Officials say Chinese President Xi Jinping will travel to Moscow next week for talks with Russian President Vladimir Putin.
The Kremlin said it would discuss “comprehensive partnership and strategic cooperation”.
The visit comes as Beijing, an ally of Russia, has made proposals to end the war in Ukraine, to which the West has drawn mixed reactions.
Western countries have warned Beijing against supplying Moscow with weapons.
This will be President Xi Jinping’s first visit to Russia since Russian troops invaded Ukraine. He is expected to have lunch with Mr Putin on Monday, followed by talks on Tuesday.
A Foreign Ministry spokesman said China would maintain an “objective and fair stance” on the war in Ukraine and “play a constructive role in promoting peace talks”.
A spokesman for British Prime Minister Rishi Sunak said China’s real role in restoring Ukraine’s sovereignty would be welcomed.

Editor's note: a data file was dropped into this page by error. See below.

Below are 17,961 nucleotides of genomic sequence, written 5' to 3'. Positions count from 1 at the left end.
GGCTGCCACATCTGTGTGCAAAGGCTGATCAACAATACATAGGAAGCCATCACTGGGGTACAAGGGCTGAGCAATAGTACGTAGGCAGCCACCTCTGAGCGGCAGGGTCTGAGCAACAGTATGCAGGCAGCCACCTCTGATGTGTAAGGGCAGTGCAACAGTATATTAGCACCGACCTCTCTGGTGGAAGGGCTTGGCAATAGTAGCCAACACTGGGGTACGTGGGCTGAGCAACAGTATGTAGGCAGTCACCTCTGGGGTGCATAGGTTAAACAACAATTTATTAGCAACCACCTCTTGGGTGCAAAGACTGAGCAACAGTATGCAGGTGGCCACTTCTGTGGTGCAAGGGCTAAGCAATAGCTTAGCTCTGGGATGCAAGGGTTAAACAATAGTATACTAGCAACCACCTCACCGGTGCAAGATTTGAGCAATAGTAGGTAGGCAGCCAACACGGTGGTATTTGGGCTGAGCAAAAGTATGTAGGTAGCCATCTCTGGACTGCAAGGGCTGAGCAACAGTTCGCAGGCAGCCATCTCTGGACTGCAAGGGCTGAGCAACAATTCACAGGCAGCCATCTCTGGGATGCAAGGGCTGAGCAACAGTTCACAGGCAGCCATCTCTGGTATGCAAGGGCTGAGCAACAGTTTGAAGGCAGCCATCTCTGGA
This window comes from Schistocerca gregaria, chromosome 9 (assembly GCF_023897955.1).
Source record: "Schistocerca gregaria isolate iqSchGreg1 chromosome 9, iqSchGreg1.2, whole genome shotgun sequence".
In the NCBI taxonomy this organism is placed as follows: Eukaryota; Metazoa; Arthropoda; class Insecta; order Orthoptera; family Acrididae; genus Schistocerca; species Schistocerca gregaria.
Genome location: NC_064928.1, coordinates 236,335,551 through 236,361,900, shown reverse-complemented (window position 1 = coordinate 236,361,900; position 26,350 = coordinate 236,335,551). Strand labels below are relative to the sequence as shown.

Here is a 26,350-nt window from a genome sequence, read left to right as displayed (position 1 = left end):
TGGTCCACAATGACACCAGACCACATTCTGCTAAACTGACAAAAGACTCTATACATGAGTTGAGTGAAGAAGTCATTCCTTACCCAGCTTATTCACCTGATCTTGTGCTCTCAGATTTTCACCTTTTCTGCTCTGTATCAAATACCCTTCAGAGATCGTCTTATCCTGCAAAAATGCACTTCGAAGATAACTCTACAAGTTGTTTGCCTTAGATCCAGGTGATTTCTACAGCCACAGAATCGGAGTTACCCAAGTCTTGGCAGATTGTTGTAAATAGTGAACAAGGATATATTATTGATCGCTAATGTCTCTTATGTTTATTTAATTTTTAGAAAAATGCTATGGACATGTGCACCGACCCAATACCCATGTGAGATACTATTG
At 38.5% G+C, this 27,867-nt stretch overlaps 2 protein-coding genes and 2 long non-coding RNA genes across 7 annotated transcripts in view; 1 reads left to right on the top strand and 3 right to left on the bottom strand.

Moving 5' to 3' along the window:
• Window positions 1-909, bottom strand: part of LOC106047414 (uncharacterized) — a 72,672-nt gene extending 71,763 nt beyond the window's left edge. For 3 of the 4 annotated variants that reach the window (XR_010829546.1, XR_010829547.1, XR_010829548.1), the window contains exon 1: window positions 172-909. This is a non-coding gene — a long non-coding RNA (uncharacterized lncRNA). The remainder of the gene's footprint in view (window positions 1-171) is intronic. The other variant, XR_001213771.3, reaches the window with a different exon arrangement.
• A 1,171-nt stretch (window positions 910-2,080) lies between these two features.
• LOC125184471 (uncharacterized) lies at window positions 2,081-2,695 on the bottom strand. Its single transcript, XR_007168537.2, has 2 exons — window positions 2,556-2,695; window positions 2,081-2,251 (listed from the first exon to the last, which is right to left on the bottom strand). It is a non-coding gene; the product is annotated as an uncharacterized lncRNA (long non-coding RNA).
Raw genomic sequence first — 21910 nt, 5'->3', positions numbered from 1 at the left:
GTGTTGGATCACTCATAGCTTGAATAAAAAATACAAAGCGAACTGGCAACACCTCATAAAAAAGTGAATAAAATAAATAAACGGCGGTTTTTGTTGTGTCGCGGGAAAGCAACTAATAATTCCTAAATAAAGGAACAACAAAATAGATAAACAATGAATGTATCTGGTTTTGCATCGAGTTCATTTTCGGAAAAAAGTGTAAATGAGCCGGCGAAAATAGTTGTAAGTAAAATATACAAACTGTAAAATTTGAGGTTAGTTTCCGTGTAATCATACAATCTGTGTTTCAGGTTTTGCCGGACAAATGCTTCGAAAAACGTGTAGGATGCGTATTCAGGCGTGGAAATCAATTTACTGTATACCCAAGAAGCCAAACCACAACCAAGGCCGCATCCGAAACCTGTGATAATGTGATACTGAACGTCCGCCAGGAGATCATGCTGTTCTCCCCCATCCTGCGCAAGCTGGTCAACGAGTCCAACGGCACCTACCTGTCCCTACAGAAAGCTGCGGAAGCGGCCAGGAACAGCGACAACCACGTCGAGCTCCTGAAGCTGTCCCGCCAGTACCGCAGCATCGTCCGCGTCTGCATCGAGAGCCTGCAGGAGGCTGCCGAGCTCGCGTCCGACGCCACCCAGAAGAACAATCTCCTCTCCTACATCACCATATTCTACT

The fact the Chinese leader is going to Russia signals Beijing’s strong support for Moscow. There’s no surprise about that: Mr Putin and Mr Xi share a similar world view, both embrace the idea of a multi-polar world.
Last year the two men declared their partnership has no limits. That’s not strictly true.
Up until now China has not supplied Russia with lethal aid to help it win the war in Ukraine, though the US claims China is considering doing so.
As for the declared partnership between Moscow and Beijing, Russia – with an economy a 10th the size of China’s – finds itself increasingly in the role of junior partner.
So the Chinese government definitely has some sway over Russia. Other elements driving interest in this visit are Beijing’s claim to be neutral and that it has not opposed speculation that it could act as an honest broker between Moscow and Kyiv.
It may not be a coincidence that Monday’s meeting takes place on the 20th anniversary of the US invasion of Iraq, which was opposed by both Russia and China.